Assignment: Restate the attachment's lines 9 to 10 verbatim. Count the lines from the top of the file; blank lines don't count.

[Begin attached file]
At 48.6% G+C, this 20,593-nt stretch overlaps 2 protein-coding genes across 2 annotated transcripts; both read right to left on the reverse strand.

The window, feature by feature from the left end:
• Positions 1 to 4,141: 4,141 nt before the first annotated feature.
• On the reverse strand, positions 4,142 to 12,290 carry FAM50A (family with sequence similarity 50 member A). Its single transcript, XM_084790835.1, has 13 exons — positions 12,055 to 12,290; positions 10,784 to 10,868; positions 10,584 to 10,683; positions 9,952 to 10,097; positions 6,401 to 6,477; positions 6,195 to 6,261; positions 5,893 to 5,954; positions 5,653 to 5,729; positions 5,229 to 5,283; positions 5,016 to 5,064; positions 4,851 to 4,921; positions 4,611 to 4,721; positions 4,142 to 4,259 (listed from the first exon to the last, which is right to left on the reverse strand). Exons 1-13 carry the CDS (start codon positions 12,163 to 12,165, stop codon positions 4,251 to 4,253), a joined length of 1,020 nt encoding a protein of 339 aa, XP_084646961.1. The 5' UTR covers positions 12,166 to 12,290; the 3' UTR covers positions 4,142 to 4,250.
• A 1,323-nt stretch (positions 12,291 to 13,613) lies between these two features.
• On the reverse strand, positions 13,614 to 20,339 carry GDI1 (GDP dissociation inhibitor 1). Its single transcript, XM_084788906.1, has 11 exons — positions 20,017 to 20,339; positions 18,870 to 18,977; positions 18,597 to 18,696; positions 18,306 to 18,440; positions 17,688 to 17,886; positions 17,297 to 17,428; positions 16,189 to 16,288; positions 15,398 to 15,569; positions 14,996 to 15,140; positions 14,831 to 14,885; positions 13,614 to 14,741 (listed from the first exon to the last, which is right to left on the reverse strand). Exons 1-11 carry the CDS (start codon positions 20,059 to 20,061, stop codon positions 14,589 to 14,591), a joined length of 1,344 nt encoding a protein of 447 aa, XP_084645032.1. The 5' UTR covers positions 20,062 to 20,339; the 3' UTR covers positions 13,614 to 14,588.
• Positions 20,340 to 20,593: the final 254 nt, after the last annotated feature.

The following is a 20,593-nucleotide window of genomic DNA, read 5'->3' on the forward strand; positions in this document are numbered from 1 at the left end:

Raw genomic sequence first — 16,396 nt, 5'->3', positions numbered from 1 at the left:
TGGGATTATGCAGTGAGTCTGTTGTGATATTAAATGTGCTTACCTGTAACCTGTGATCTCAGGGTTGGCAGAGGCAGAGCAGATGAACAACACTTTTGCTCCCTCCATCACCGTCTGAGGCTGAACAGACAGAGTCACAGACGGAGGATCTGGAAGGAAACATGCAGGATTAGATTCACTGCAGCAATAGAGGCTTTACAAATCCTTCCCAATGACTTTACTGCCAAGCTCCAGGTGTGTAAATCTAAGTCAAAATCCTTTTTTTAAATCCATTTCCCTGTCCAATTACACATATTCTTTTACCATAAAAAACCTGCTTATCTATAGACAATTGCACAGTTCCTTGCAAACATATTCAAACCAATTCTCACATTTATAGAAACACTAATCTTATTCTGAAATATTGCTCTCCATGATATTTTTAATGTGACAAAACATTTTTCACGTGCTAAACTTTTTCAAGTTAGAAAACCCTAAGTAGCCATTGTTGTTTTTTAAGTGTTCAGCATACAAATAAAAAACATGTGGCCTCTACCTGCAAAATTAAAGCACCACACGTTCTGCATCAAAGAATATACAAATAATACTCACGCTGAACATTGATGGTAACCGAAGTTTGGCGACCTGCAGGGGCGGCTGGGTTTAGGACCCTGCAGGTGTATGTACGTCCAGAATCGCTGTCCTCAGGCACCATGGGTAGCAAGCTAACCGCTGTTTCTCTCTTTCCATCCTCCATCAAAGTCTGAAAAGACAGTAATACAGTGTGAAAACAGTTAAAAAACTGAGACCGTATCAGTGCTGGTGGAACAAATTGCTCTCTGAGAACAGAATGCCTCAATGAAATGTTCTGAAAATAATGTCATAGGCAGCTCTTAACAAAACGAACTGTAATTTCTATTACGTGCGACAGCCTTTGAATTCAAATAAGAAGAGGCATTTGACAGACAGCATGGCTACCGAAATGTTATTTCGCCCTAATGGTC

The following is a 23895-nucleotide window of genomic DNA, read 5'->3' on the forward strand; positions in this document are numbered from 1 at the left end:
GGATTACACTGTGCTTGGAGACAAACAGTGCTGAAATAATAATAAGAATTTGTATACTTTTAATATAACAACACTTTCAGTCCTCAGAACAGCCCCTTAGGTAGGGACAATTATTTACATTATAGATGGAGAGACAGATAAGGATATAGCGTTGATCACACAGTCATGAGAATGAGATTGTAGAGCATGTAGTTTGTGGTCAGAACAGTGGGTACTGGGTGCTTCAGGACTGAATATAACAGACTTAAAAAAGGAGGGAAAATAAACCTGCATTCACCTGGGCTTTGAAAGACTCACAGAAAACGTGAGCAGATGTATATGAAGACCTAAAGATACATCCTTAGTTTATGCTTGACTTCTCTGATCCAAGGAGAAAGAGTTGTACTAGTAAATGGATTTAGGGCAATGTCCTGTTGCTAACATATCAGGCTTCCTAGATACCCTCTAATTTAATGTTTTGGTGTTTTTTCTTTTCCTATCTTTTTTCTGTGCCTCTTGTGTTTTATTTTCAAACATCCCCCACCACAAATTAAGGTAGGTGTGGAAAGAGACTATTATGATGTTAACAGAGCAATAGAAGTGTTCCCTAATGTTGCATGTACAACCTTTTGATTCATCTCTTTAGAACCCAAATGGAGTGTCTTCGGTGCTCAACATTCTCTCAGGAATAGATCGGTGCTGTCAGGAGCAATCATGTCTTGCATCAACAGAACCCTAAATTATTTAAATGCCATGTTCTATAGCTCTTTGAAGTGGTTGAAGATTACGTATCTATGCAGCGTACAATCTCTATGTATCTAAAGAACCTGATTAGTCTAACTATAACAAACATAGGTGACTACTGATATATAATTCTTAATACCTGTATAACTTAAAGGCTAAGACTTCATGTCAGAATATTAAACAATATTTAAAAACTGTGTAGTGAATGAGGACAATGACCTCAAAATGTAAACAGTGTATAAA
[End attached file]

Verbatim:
Raw genomic sequence first — 16,396 nt, 5'->3', positions numbered from 1 at the left:
TGGGATTATGCAGTGAGTCTGTTGTGATATTAAATGTGCTTACCTGTAACCTGTGATCTCAGGGTTGGCAGAGGCAGAGCAGATGAACAACACTTTTGCTCCCTCCATCACCGTCTGAGGCTGAACAGACAGAGTCACAGACGGAGGATCTGGAAGGAAACATGCAGGATTAGATTCACTGCAGCAATAGAGGCTTTACAAATCCTTCCCAATGACTTTACTGCCAAGCTCCAGGTGTGTAAATCTAAGTCAAAATCCTTTTTTTAAATCCATTTCCCTGTCCAATTACACATATTCTTTTACCATAAAAAACCTGCTTATCTATAGACAATTGCACAGTTCCTTGCAAACATATTCAAACCAATTCTCACATTTATAGAAACACTAATCTTATTCTGAAATATTGCTCTCCATGATATTTTTAATGTGACAAAACATTTTTCACGTGCTAAACTTTTTCAAGTTAGAAAACCCTAAGTAGCCATTGTTGTTTTTTAAGTGTTCAGCATACAAATAAAAAACATGTGGCCTCTACCTGCAAAATTAAAGCACCACACGTTCTGCATCAAAGAATATACAAATAATACTCACGCTGAACATTGATGGTAACCGAAGTTTGGCGACCTGCAGGGGCGGCTGGGTTTAGGACCCTGCAGGTGTATGTACGTCCAGAATCGCTGTCCTCAGGCACCATGGGTAGCAAGCTAACCGCTGTTTCTCTCTTTCCATCCTCCATCAAAGTCTGAAAAGACAGTAATACAGTGTGAAAACAGTTAAAAAACTGAGACCGTATCAGTGCTGGTGGAACAAATTGCTCTCTGAGAACAGAATGCCTCAATGAAATGTTCTGAAAATAATGTCATAGGCAGCTCTTAACAAAACGAACTGTAATTTCTATTACGTGCGACAGCCTTTGAATTCAAATAAGAAGAGGCATTTGACAGACAGCATGGCTACCGAAATGTTATTTCGCCCTAATGGTC